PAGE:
KNOWN AS THE godmother of women’s collegiate sports, Judith Holland has a knack for making unpopular decisions. She became athletic director of UCLA’s women’s program a few years after the 1972 passage of Title IX, which sought to eliminate discrimination in schools on the basis of gender. By 1981, Holland felt that little had changed. Among other slights, the number of sports scholarships for females was woefully lower than it was for males, and female athletes still weren’t eligible for academic tutoring at colleges like the guys were (guys probably needed it more, but that’s another argument for another time). So she bolted from the Association for Intercollegiate Athletics for Women—of which she was the former president—and signed up UCLA in the newly created NCAA division for women. A year later Holland decided that in order for true equality to exist between the men’s and women’s athletic programs at UCLA, they had to be joined under the same organization—a concept received with a lustful derision more fitting for a visit from Traveler, the USC horse mascot, at a Bruins home game. It was around this time, when disco danced its last hustle, that Miss Val did her bourrée into college gymnastics at UCLA.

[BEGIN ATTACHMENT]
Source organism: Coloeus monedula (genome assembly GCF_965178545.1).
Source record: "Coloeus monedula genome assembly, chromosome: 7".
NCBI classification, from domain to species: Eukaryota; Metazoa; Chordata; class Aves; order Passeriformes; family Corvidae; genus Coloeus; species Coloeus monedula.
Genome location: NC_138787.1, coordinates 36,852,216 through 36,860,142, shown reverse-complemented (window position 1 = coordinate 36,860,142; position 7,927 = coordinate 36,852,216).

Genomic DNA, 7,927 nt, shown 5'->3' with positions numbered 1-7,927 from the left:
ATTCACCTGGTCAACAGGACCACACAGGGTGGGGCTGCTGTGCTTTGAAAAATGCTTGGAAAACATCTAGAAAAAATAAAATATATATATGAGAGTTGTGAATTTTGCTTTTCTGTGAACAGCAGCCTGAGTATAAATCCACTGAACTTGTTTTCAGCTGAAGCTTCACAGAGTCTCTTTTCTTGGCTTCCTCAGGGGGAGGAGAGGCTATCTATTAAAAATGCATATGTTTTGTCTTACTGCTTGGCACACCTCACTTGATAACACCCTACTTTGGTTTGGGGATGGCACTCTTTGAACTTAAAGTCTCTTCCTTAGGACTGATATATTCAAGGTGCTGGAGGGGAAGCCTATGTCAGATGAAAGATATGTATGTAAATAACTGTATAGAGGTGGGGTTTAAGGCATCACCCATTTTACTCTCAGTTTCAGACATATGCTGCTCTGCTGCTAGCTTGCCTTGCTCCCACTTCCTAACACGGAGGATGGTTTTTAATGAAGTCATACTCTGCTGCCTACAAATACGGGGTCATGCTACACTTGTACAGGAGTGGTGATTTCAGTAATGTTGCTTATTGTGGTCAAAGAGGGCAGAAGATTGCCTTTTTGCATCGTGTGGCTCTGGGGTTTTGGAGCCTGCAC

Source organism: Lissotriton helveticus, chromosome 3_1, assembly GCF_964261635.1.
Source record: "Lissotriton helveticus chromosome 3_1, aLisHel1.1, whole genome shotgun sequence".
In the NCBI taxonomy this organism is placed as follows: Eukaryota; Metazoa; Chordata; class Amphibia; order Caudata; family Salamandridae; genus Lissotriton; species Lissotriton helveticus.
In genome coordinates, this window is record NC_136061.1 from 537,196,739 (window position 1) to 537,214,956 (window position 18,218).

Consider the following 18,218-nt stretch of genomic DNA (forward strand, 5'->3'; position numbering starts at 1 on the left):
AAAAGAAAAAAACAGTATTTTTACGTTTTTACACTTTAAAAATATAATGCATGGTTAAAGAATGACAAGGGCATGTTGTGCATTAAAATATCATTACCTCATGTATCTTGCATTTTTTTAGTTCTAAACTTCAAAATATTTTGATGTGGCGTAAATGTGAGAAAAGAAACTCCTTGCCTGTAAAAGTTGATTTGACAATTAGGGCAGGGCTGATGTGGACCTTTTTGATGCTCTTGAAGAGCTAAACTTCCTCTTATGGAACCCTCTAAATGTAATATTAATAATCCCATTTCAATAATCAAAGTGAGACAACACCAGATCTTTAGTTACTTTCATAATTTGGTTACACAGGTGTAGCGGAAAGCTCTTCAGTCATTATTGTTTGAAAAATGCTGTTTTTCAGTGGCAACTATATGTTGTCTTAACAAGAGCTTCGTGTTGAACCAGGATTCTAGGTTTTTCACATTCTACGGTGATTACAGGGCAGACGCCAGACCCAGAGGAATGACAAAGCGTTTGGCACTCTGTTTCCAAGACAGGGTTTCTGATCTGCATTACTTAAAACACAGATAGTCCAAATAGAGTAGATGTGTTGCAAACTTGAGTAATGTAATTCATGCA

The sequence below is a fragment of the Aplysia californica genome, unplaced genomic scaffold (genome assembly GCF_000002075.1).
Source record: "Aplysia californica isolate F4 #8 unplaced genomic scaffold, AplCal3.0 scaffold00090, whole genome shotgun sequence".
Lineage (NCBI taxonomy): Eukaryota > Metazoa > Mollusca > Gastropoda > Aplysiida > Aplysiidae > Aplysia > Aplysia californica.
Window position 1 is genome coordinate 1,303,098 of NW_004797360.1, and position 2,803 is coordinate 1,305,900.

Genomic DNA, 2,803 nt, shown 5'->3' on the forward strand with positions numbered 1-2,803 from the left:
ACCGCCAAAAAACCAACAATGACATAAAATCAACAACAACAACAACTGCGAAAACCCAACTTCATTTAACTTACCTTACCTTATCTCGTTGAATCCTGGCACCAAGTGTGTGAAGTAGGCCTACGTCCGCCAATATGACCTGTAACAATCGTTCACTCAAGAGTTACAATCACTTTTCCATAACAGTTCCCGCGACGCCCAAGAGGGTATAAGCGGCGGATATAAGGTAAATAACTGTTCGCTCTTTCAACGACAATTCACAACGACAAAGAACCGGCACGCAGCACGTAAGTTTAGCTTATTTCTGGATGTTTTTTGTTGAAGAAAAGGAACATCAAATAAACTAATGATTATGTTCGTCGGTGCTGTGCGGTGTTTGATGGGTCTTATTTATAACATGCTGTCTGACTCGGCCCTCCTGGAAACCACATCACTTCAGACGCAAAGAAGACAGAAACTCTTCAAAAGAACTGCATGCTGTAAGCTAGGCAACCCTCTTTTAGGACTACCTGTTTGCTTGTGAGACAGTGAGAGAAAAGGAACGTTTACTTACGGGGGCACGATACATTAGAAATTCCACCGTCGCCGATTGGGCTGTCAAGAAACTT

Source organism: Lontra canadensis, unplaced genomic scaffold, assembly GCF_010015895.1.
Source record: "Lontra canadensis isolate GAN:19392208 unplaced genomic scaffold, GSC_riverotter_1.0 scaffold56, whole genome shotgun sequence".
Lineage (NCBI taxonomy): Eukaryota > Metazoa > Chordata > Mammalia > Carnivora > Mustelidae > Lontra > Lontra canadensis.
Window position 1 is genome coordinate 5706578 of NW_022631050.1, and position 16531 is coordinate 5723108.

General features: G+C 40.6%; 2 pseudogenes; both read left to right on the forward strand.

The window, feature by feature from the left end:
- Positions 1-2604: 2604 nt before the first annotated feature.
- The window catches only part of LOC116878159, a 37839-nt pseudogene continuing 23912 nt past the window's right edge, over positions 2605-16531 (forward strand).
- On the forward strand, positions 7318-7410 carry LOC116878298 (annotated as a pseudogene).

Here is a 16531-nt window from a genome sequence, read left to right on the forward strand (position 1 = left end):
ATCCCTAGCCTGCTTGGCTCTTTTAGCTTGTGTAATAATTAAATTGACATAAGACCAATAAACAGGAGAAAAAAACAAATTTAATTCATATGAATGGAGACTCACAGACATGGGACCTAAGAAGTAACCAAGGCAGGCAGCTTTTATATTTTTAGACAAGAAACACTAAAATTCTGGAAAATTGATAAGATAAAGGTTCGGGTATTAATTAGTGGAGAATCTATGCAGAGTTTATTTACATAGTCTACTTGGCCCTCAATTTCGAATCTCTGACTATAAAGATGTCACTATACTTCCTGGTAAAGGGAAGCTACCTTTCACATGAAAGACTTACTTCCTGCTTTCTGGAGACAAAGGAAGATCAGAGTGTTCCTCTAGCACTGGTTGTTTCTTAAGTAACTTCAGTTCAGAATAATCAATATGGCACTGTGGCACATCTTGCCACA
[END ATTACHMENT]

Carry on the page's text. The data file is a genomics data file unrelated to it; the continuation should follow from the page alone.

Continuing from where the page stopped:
Not long after being hired in 1982, she and her boss began to confide in each other. “Val had been hired as a dance instructor to work with the head coach and the team to, you know, make it femmy. Normally I don’t get close to assistant coaches,” Holland tells me . “But number one, the head coach was not very communicative, so I had to know what was going on. And number two, as you know, Val is very open and genuinely friendly, so I kind of couldn’t resist. I mean, the girls called her Miss Val.”
The nickname, which recalls how ballet instructors are often referred to, began out of something other than adoration. As an assistant coach there to help the gymnasts choreograph their routines, Miss Val introduced the concept of dance to the team.
“No one’s ever talked to these kids about the balance beam being a stage,” Miss Val says. “Just because it’s four inches wide doesn’t mean it’s not a stage.” One day early on, she took her team gymnasts to the ballet room. “And one of the smart-ass kids said, ‘Are we supposed to call you Miss Val?’ ” she recalls. “I said, ‘Sure, that’d be great.’ ”